Last edited 11 Dec 2017

Smart construction

The term ‘smart’ is increasingly applied to a wide range of things that are seen as new, intelligent, integrated, innovative, or improved. For example:

  • The term 'smart buildings' (sometimes referred to as 'automated buildings', or 'intelligent buildings') might be used to describe buildings with automated systems or wireless technologies.
  • 'Smart' design has been described as design that includes a broader understanding of property portfolios, local areas, regions and cities.
  • 'Smart cities' are defined in PAS 180: 2014 as '...the effective integration of physical, digital and human systems in the built environment to deliver a sustainable, prosperous and inclusive future for its citizens.'

However, some of these definitions have been criticised for focussing too much on technology, and it has been suggested that this is because the ‘smart’ agenda is, to a large extent, driven by technology suppliers.

The term ‘smart construction’ also has a wide range of interpretations and applications.

The fundamentals of construction have not changed significantly since the time of the Romans. We still use concrete, timber, glass and bricks and activities on site are often entirely manual, particularly on small projects. Construction is continually criticised for being inefficient, fragmented and slow to innovate, with two-thirds of contractors not innovating at all. It is suggested that research rarely influences practice and that construction has not kept up with advances made in other industries.

However, there is an increasing belief that newly-available technologies and changes in working practices could now bring about real change. This belief has been brought about in particular by; the adoption of Building Information Modelling (BIM), the promotion of more collaborative working practices, and improvements in off-site manufacturing.

In July 2013, the Government published: ‘Construction 2025, Industrial Strategy: government and industry in partnership’, setting out its long-term vision for ‘…how industry and Government will work together to put Britain at the forefront of global construction’. This proposed that by 2025, the industry should be ‘smart’, that is, ‘…an industry that is efficient and technologically advanced’.

The report suggests that in the coming years, technological advances, and the emergence of new capabilities such as the internet of things ‘… will drive a step change in how we build and how our built environment operates. Crucial to this is the emergence of new technologies in sensors and data management that will become embedded in our assets, enabling performance to be constantly monitored and thereby driving substantial efficiency gains in facilities and asset management..’

It argues that live data will give us a better understanding of performance during construction and operation, resulting in ‘…smarter designs, requiring less material, reducing carbon and needing less labour for construction’.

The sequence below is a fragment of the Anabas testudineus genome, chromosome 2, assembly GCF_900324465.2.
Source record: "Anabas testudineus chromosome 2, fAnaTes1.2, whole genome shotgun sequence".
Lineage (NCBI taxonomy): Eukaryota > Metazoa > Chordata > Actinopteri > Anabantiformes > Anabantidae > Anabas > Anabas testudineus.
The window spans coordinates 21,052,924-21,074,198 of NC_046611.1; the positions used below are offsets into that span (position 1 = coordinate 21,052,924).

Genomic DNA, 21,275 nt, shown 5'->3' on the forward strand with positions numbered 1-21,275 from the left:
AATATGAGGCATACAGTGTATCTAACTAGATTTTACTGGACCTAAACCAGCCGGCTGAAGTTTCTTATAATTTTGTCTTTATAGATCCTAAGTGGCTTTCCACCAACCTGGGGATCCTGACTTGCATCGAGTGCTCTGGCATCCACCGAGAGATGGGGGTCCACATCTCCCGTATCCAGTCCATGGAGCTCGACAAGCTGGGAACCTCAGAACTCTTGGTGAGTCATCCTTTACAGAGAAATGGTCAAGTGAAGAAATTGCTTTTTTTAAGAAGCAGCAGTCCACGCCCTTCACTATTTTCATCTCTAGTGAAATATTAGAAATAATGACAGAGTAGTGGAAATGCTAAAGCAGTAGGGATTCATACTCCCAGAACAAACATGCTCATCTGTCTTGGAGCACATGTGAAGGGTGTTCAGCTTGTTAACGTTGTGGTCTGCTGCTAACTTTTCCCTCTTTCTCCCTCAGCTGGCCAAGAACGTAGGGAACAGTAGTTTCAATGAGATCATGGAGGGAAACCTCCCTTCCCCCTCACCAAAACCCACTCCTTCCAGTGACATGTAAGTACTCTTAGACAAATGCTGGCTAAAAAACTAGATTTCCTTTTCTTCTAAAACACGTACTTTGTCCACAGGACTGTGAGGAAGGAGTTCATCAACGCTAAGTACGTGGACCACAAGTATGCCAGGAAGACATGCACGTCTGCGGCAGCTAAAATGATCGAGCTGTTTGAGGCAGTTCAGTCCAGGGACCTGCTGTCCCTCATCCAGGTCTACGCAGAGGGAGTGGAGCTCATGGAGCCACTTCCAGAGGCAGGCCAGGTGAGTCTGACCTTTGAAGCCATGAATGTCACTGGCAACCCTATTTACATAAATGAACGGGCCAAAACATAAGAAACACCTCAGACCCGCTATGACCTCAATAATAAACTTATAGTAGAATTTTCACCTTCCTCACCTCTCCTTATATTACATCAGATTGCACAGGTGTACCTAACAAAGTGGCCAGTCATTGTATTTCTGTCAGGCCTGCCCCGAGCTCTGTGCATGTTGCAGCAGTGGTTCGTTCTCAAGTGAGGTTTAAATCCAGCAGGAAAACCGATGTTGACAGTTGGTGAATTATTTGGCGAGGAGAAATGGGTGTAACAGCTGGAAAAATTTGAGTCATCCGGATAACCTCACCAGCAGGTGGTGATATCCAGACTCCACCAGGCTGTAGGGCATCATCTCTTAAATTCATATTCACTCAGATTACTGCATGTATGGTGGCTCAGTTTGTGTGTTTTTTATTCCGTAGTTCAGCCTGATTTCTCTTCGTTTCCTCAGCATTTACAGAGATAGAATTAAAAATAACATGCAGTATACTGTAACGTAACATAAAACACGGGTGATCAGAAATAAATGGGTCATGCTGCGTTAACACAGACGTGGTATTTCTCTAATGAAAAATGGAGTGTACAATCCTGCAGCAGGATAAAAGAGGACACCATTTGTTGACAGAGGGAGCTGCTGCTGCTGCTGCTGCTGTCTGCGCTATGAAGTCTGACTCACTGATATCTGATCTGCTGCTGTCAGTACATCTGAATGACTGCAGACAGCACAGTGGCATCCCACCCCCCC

The report proposes that there is a need to ensure UK construction is at the vanguard of what it describes as ‘smart construction and digital design’, by:

  • Working to remove barriers to innovation.
  • Bringing forward more research and innovation.
  • Improve collaboration between industry, academia and research organisations.
  • Capturing lessons learned from successful innovations.
  • Improving access to innovation and R&D incentives.
  • Investing in people and technology and making better use of existing technologies.
  • Using BIM to deliver more sustainable buildings, more quickly and more efficiently.
  • Adopting off-site manufacturing, which has the potential to achieve greater precision and quality and reduced manufacture and assembly time, halving waste and using 25% less energy.
  • Adopting collaborative practices.

Transforming Infrastructure Performance, published by the Infrastructure and Projects Authority (IPA) in December 2017, offered a slightly different perspective, suggested that smart construction is synonymous with modern methods of construction (MMC) proposing that it '...offers the opportunity to transition from traditional construction to manufacturing, and unlock the benefits from standard, repeatable processes with components manufactured offsite.... with greater levels of activity taking place off site and increased levels of standardisation, underpinned by digital design and engineering.'

Smart construction.png

[Image from Transforming Infrastructure Performance. Original source Bryden Wood.]

It suggested that 'manufactured' smart construction ' not widely used, but offers the greatest opportunities to improve delivery efficiency and boost productivity. This approach enables high levels of customisation by developing and using standard components and assemblies, but follows production processes, embedding best practice from the manufacturing and automotive sectors into construction delivery.'

NB The Centre for Smart Infrastructure and Construction at the University of Cambridge, develops and commercialises technologies to promote radical change in the construction and management of infrastructure. It focuses on sensor and data management coupled with emerging best practice in manufacturing and supply chain management.

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